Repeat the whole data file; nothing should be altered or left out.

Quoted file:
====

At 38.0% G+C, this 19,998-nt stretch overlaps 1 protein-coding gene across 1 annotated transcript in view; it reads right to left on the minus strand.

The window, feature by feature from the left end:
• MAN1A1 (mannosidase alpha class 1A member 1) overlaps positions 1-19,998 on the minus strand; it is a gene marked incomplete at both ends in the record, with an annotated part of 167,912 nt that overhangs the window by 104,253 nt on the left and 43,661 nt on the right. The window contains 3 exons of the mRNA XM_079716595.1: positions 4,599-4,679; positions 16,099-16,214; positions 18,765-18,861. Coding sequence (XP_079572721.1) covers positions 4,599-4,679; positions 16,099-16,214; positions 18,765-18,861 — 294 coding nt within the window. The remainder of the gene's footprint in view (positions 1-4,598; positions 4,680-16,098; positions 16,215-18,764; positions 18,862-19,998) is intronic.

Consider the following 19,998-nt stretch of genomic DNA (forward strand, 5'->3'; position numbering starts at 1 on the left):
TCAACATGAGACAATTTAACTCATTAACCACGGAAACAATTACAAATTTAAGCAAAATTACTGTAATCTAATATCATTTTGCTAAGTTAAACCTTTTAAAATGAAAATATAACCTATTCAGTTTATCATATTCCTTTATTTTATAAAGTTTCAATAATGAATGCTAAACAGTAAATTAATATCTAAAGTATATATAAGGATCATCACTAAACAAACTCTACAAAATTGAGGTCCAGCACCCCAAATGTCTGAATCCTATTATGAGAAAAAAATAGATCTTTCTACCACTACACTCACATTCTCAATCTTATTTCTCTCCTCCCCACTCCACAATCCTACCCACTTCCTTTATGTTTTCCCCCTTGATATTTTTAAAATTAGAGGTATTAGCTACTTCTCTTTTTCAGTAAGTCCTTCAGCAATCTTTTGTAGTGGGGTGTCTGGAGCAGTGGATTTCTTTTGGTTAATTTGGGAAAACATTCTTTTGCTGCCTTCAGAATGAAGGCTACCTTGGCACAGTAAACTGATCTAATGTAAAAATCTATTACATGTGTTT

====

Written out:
At 38.0% G+C, this 19,998-nt stretch overlaps 1 protein-coding gene across 1 annotated transcript in view; it reads right to left on the minus strand.

The window, feature by feature from the left end:
• MAN1A1 (mannosidase alpha class 1A member 1) overlaps positions 1-19,998 on the minus strand; it is a gene marked incomplete at both ends in the record, with an annotated part of 167,912 nt that overhangs the window by 104,253 nt on the left and 43,661 nt on the right. The window contains 3 exons of the mRNA XM_079716595.1: positions 4,599-4,679; positions 16,099-16,214; positions 18,765-18,861. Coding sequence (XP_079572721.1) covers positions 4,599-4,679; positions 16,099-16,214; positions 18,765-18,861 — 294 coding nt within the window. The remainder of the gene's footprint in view (positions 1-4,598; positions 4,680-16,098; positions 16,215-18,764; positions 18,862-19,998) is intronic.

Consider the following 19,998-nt stretch of genomic DNA (forward strand, 5'->3'; position numbering starts at 1 on the left):
TCAACATGAGACAATTTAACTCATTAACCACGGAAACAATTACAAATTTAAGCAAAATTACTGTAATCTAATATCATTTTGCTAAGTTAAACCTTTTAAAATGAAAATATAACCTATTCAGTTTATCATATTCCTTTATTTTATAAAGTTTCAATAATGAATGCTAAACAGTAAATTAATATCTAAAGTATATATAAGGATCATCACTAAACAAACTCTACAAAATTGAGGTCCAGCACCCCAAATGTCTGAATCCTATTATGAGAAAAAAATAGATCTTTCTACCACTACACTCACATTCTCAATCTTATTTCTCTCCTCCCCACTCCACAATCCTACCCACTTCCTTTATGTTTTCCCCCTTGATATTTTTAAAATTAGAGGTATTAGCTACTTCTCTTTTTCAGTAAGTCCTTCAGCAATCTTTTGTAGTGGGGTGTCTGGAGCAGTGGATTTCTTTTGGTTAATTTGGGAAAACATTCTTTTGCTGCCTTCAGAATGAAGGCTACCTTGGCACAGTAAACTGATCTAATGTAAAAATCTATTACATGTGTTT